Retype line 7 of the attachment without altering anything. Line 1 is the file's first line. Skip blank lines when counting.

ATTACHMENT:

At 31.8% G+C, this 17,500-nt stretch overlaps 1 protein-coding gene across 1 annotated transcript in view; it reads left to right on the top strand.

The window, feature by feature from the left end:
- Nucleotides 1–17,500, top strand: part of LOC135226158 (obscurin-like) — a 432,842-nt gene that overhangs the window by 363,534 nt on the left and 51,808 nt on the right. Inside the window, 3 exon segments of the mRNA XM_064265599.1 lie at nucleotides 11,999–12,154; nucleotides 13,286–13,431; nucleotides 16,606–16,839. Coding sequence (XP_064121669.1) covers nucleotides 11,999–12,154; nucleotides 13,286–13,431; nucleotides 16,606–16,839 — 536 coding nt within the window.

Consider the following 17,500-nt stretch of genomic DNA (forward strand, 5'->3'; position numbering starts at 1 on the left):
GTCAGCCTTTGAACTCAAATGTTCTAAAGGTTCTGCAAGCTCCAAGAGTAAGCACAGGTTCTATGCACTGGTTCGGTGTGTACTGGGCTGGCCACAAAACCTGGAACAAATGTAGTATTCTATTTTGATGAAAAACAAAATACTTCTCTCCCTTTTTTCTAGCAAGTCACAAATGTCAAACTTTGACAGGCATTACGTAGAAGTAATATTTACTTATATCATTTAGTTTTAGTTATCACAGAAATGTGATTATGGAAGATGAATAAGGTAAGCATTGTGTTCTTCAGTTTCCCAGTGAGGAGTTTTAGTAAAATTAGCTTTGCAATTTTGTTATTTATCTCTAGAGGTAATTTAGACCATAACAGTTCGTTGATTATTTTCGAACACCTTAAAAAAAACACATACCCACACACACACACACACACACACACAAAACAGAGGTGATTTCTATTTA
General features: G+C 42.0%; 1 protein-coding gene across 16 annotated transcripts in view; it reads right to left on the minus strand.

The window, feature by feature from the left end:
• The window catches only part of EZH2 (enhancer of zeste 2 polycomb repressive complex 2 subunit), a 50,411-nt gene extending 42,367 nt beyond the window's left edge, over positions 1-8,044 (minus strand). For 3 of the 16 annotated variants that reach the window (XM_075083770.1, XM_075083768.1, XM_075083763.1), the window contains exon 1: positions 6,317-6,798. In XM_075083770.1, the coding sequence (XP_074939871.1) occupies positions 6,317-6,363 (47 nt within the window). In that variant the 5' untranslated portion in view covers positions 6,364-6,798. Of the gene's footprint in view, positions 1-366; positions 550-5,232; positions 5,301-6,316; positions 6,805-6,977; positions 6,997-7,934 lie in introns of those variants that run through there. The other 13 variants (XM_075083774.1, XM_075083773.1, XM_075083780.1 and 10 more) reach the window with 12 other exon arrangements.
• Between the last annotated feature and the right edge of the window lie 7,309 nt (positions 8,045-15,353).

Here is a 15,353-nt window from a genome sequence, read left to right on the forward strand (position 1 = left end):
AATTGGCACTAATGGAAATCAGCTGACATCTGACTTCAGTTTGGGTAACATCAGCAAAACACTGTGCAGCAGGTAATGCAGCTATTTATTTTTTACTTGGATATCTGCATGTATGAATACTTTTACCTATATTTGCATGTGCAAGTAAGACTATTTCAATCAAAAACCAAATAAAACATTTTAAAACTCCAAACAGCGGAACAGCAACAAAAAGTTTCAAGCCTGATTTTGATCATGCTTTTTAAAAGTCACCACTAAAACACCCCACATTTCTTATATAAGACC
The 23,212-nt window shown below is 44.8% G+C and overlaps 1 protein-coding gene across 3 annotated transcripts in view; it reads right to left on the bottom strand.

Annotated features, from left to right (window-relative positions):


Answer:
The window, feature by feature from the left end: